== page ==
Medical and Surgical Management of Automobile and Boat Strike Trauma in Diamondback Terrapins and Marine Turtles
American Association of Zoo Veterinarians Conference 2010
Terry M. Norton, DVM, DACZM; Michelle Kaylor; Amy Hupp; Rachael Thomas; Erika Kemler; Steven Nelsen
Georgia Sea Turtle Center, Jekyll Island, GA, USA


Twenty to 30% of sea turtles stranding in coastal Georgia have some evidence of boat strike injuries. Many survive some very significant trauma and are presented to the Georgia Sea Turtle Center for rehabilitation. Approximately 300 diamondback terrapins (Malaclemys terrapin carolina) are hit by automobiles annually on the Jekyll Island causeway. Innovative wound care techniques have been developed for these injuries. Attention must be paid to emergency care, development of a prognosis, diagnostic testing and supportive care for turtles presenting with significant wounds. Principles of wound care that are utilized on other species should be followed. Topical placement of bone cement with antibiotics and Doxirobe gel (Pharmacia & Upjohn Company, Kalamazoo, MI, USA), honey, honeycomb, Medi-honey (Derma Sciences from New Zealand, Toronto, Ontario MIS 3S4) and a variety of silver-based products have proven useful in managing these wounds. Petroleum-impregnated gauze, Steri-Strips (3M, St. Paul, MN, USA), Tegaderm dressing (3M, St Paul, MN, USA), superglue, and waterproof tape have all been used to cover and waterproof various wounds. In areas that are difficult to bandage, suture loops and umbilical tape can be used to keep medication and packing material in place. A modified vacuum-assisted wound care protocol has been successfully used for some wounds. The turtle must be out of the water during the treatment, thus a combination VAC therapy with other modalities is typically used.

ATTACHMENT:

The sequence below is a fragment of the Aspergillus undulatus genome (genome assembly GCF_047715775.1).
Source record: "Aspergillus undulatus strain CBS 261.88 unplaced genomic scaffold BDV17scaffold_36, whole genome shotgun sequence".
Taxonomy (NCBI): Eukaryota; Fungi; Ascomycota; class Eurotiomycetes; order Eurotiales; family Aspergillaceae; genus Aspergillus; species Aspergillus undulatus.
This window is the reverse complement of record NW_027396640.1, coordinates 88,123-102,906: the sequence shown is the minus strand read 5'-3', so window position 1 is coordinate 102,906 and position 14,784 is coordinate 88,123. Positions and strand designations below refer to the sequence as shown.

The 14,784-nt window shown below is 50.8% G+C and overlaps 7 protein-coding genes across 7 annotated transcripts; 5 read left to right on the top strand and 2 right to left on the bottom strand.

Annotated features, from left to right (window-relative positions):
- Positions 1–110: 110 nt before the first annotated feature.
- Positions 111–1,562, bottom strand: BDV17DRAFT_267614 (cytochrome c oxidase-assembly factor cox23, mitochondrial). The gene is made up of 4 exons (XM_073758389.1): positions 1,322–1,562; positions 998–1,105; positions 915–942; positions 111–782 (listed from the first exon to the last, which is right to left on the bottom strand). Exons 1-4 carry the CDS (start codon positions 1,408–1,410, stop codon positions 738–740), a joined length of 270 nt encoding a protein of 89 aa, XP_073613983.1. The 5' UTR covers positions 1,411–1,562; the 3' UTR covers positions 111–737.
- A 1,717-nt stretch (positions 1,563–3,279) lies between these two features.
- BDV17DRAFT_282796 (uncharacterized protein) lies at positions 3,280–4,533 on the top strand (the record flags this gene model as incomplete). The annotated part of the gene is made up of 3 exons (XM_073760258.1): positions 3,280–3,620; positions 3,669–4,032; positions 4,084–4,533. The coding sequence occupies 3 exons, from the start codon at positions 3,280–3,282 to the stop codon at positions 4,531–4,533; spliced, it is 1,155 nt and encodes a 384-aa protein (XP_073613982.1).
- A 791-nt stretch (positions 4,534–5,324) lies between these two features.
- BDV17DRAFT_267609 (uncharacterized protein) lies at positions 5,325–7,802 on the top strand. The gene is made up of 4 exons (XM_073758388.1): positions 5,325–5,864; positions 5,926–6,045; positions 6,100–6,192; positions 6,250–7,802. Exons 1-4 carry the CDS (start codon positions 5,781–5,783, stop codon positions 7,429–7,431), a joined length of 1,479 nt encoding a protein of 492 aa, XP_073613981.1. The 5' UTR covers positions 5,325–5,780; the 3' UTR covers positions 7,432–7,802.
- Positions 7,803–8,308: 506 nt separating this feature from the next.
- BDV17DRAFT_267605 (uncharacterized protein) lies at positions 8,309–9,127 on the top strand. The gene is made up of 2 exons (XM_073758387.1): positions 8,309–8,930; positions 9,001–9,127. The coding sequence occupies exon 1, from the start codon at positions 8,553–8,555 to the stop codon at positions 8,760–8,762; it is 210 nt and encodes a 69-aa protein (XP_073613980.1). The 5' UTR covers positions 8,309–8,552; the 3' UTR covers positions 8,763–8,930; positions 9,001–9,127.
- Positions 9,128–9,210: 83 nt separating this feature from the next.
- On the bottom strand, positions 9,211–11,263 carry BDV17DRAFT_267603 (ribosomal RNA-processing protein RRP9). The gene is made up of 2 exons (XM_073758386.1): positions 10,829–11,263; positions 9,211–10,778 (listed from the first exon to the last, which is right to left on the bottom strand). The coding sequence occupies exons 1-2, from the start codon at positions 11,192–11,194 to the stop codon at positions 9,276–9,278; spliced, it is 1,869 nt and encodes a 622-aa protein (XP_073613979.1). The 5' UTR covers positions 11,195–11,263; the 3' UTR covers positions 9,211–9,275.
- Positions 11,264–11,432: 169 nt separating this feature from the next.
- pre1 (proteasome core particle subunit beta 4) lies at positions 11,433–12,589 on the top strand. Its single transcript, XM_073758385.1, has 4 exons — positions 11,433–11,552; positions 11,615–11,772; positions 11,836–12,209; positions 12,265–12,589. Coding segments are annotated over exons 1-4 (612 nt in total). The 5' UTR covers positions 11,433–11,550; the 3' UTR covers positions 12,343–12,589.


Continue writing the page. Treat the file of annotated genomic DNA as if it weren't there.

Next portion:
Speaker Information
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Terry M. Norton, DVM, DACZM
Georgia Sea Turtle Center
Jekyll Island, GA, USA

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